Understanding nursing scope of practice: A qualitative study

There are no files associated with this record.

Title Understanding nursing scope of practice: A qualitative study
Author Schluter, Jessica; Seaton, Philippa; Chaboyer, Wendy
Journal Name International Journal of Nursing Studies
Year Published 2011
Place of publication United Kingdom
Publisher Elsevier Ltd
Abstract Background: The past decade has seen increased patient acuity and shortened lengths of stays in acute care hospitals resulting in an intensification of the work undertaken by nursing staff in hospitals. This has ultimately led to a reconsideration of how nursing staff manage their work. Aim: The aim of this study was to understand how medical and surgical nurses from two Australian hospitals conceive their scope of practice in response to the available grade and skill mix of nurses and availability of unlicensed health care workers and other health care professionals. By exploring these meanings, this study aimed to build an understanding of how nursing work patterns were shifting in the face of changing patient acuity, patient profiles and nursing skill mix. Method: A constructivist methodology, using critical incident technique (CIT) was used to explore nurses’ role and scope of practice. Twenty nurses, 16 registered nurses (RNs) and four enrolled nurses (ENs), discussed significant events during which they perceived they were undertaking either patient care activities they should be undertaking, or activities that should have either been delegated or undertaken by a higher level of care provider. Findings: Five themes emerged from the data: (1) good nurses work in proximity to patients providing total patient care; (2) safeguarding patients; (3) picking up the slack to ensure patient safety; (4) developing teamwork strategies; and (5) privileging patients without mental illness or cognitive impairment. A pattern woven throughout these themes was the idea of negotiation. RNs were struggling with the notions that direct patient care was sometimes not the best use of their time, and delegation did not equate with laziness. Conclusion: Negotiation has become a fundamental aspect of nursing practice given the variety of nursing care providers currently employed in acute care settings. Negotiation has allowed nurses to redefine appropriate nurse–patient proximity, promote patient safety and find innovative ways of working in nursing teams.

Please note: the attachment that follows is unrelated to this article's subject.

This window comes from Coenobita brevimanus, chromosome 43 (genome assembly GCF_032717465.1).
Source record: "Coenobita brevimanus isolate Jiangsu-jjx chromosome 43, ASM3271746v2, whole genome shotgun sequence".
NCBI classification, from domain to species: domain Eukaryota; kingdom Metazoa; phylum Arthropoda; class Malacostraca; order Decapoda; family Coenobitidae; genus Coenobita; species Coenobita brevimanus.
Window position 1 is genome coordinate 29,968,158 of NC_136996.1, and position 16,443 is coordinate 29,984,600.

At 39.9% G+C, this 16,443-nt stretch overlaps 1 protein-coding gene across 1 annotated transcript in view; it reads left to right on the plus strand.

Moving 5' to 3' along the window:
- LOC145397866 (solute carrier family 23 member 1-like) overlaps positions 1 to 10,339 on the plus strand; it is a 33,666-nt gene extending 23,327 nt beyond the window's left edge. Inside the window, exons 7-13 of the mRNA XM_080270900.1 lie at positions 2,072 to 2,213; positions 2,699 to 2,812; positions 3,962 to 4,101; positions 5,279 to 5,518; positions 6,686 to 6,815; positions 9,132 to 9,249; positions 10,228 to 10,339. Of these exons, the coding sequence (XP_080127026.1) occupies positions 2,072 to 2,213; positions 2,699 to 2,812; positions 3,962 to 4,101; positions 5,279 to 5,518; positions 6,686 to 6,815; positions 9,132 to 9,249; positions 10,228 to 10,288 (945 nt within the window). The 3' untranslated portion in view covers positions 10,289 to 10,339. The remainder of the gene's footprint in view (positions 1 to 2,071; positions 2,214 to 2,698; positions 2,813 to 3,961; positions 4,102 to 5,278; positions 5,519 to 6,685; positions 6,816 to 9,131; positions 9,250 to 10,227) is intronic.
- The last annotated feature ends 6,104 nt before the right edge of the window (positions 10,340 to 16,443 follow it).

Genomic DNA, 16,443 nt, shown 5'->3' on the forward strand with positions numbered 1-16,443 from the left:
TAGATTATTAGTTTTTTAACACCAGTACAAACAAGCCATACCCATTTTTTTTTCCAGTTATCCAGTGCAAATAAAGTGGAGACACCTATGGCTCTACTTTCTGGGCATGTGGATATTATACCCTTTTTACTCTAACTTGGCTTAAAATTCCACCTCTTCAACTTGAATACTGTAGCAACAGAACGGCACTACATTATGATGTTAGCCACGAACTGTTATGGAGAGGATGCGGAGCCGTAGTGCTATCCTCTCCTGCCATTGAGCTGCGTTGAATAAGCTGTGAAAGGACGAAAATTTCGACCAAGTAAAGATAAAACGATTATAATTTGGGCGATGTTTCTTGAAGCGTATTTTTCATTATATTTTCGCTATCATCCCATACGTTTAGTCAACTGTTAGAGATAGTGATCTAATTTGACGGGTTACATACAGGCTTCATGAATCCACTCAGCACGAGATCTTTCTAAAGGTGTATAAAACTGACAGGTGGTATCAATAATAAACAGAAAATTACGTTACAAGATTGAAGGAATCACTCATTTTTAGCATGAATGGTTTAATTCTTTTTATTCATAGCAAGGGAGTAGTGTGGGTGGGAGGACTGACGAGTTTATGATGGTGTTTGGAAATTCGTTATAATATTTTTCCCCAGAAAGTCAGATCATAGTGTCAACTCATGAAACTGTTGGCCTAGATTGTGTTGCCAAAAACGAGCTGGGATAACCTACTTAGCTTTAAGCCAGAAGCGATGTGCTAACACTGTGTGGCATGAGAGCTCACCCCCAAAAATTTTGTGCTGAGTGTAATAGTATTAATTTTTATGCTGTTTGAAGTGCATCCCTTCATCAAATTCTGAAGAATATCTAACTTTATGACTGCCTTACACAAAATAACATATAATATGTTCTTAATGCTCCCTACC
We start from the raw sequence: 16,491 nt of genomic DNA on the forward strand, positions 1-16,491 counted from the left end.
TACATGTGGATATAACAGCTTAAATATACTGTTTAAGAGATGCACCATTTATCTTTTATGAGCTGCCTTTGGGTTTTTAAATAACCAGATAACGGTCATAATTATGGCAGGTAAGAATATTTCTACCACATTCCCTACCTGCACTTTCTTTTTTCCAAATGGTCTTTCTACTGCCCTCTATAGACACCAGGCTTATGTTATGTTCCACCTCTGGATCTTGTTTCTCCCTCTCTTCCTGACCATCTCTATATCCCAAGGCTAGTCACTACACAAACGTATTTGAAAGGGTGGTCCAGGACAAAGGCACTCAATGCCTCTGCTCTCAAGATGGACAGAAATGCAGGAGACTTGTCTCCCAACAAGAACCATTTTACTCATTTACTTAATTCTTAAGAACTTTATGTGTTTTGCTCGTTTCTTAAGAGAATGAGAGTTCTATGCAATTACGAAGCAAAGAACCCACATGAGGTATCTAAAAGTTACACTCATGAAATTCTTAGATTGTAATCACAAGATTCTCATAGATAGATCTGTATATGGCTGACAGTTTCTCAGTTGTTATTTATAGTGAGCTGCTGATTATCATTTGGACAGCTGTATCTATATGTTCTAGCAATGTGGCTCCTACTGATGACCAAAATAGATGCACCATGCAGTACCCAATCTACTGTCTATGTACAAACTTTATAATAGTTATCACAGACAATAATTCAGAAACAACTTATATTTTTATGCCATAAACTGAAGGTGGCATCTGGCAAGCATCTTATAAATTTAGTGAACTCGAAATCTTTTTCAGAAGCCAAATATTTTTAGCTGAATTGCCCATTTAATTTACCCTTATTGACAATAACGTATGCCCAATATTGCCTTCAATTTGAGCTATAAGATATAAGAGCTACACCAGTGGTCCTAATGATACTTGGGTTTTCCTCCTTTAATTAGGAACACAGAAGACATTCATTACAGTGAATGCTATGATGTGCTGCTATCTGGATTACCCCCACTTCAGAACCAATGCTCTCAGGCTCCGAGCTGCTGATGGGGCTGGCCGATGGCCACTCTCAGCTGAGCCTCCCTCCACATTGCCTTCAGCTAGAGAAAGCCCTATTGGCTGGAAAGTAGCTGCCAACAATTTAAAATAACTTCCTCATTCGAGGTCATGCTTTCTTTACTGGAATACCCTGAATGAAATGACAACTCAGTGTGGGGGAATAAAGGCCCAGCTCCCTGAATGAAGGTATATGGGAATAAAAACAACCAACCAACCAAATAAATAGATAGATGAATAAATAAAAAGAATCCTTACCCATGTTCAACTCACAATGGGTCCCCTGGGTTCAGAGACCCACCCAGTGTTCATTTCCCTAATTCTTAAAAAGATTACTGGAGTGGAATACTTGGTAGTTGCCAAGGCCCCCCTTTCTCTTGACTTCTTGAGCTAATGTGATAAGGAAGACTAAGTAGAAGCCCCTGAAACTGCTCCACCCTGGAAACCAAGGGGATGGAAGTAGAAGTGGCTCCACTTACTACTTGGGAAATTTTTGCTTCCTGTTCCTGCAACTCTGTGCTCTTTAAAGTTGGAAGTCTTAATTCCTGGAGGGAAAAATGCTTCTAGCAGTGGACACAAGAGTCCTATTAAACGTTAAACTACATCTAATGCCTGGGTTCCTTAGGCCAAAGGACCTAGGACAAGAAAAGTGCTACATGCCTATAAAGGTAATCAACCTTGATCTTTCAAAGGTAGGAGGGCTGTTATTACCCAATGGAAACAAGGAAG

Peer Reviewed Yes
Published Yes
Alternative URI http://dx.doi.org/10.1016/j.ijnurstu.2011.03.004
Volume 48
Issue Number 10
Page from 1211
Page to 1222
ISSN 1873-491X
Date Accessioned 2012-03-02; 2012-03-07T05:37:10Z
Research Centre Centre for Health Practice Innovation; Menzies Health Institute Qld
Faculty Griffith Health Faculty
Subject Nursing
URI http://hdl.handle.net/10072/43386
Publication Type Journal Articles (Refereed Article)
Publication Type Code c1

Show simple item record

Griffith University copyright notice